By Ken Hellevang
Grain can be stored in many types of facilities, but all storage options must keep the grain dry and provide adequate aeration to control the grain’s temperature.
Grain must be dry and cool (near the average outdoor temperature) when placed in alternative storage facilities because providing adequate, uniform airflow to dry or cool grain coming from a dryer is not feasible.
Grain pushing against walls can damage buildings not built for grain storage. The wall must be anchored securely, and its structural members must be strong enough to transfer the force to the building poles or support structure without breaking or excessive bending.
Typically, you’ll need additional poles and a grain wall to support the grain force in a pole building. Hire an engineer to complete a structural analysis, or have a contractor exactly follow the building company recommendations to prevent a structural failure.
Before placing grain in a building previously used for grain storage, look for anything out of alignment, such as wall bowing and distortions in the roofline. Bowing or bending indicates the load on the building exceeded the load for which it was designed and built. This weakens the structure. Also, examine connections for separation or movement, and add a gusset or splice to reinforce the connection if necessary.
Storing in bags
Storing grain in poly bags is a good option, but it does not prevent insect infestations or mold growth in damp grain. Place grain in the bag at recommended storage moisture contents based on grain and outdoor temperatures during the potential storage period.
Heating will occur if the grain exceeds a safe storage moisture content and cannot be aerated to control heating. Dry grain’s average temperature will follow the average outdoor temperature.
How to store grain in bags:
• Select an elevated, well-drained site for the storage bags. Run the bags north and south, so solar heating is similar on both sides. Sunshine on just one side heats that side, which can lead to moisture accumulation in the grain and spoilage on the cool side.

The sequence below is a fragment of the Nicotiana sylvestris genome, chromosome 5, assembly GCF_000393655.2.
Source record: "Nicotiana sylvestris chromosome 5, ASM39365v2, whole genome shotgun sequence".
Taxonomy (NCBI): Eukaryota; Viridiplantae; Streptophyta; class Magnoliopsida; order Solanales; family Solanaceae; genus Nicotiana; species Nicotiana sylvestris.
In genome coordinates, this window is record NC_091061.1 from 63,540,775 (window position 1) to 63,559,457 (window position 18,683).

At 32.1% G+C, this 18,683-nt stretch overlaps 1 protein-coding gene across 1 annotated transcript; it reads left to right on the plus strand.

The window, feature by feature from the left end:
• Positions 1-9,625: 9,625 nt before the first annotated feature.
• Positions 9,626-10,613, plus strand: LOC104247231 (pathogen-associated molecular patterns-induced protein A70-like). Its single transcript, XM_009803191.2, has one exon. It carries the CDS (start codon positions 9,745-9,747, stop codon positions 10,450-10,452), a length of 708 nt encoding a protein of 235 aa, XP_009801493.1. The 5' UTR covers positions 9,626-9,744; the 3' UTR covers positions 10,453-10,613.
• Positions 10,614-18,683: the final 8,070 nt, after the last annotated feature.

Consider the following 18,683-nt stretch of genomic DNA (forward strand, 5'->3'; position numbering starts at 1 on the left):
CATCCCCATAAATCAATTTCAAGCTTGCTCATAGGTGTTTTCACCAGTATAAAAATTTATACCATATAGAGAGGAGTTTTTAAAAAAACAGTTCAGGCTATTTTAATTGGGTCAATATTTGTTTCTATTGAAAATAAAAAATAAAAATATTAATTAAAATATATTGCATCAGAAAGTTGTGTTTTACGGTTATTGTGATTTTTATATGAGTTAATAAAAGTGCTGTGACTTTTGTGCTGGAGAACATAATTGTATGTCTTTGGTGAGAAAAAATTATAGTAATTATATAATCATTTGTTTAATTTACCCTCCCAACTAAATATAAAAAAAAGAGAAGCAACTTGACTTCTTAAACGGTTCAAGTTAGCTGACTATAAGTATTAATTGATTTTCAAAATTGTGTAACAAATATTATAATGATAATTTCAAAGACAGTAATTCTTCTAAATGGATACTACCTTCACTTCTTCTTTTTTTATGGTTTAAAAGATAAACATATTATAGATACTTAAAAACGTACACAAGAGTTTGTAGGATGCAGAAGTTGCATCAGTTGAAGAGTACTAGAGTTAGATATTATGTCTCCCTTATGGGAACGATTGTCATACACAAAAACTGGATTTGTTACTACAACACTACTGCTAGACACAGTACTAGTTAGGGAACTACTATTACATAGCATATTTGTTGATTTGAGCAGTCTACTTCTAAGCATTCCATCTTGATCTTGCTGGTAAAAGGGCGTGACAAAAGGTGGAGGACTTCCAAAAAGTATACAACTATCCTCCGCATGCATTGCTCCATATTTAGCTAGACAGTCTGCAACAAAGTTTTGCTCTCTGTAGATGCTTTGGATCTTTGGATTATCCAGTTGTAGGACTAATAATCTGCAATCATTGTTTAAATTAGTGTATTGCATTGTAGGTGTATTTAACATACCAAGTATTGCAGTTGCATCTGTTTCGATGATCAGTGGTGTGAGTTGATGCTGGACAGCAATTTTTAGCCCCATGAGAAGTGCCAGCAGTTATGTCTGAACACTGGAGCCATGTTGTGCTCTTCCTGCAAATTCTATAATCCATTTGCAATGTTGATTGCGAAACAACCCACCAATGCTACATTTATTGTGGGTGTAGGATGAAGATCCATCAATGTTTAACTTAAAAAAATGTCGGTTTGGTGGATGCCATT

• Monitor the bags for damage. Wildlife can puncture the bags, allowing moisture in, which can lead to spoilage and the grain smell being released, which attracts more wildlife.
• Monitor the grain temperature at several places in the bags.
• Never enter a grain bag because it is a suffocation hazard. If unloading the bag with a pneumatic grain conveyor, the suction can “shrink wrap” a person.
Grain frequently is stored short term in outdoor piles. However, precipitation is a severe problem for uncovered grain because grain is very porous. A 1-inch rain will increase the moisture content of a 1-foot layer of corn by 9 percentage points. This typically leads to the loss of at least a couple feet of grain on the pile surface, which is a huge loss.
For example, a cone-shaped pile, 25 feet high, contains about 59,000 bushels of grain. Losing just 1 foot of grain on the surface is a loss of about 13% of the grain, or $39,000 if the grain value is $4 per bushel and $78,000 at $8 per bushel.
With piles, use a cover to prevent water infiltration. Drainage is critically important in grain storage. About 25,000 gallons of water will run off an area about 100 by 400 feet during a 1-inch rain. This water must flow away from the grain and the area next to it. When determining a location for a pile, examine the entire area to ensure that flooding will not occur during heavy rains.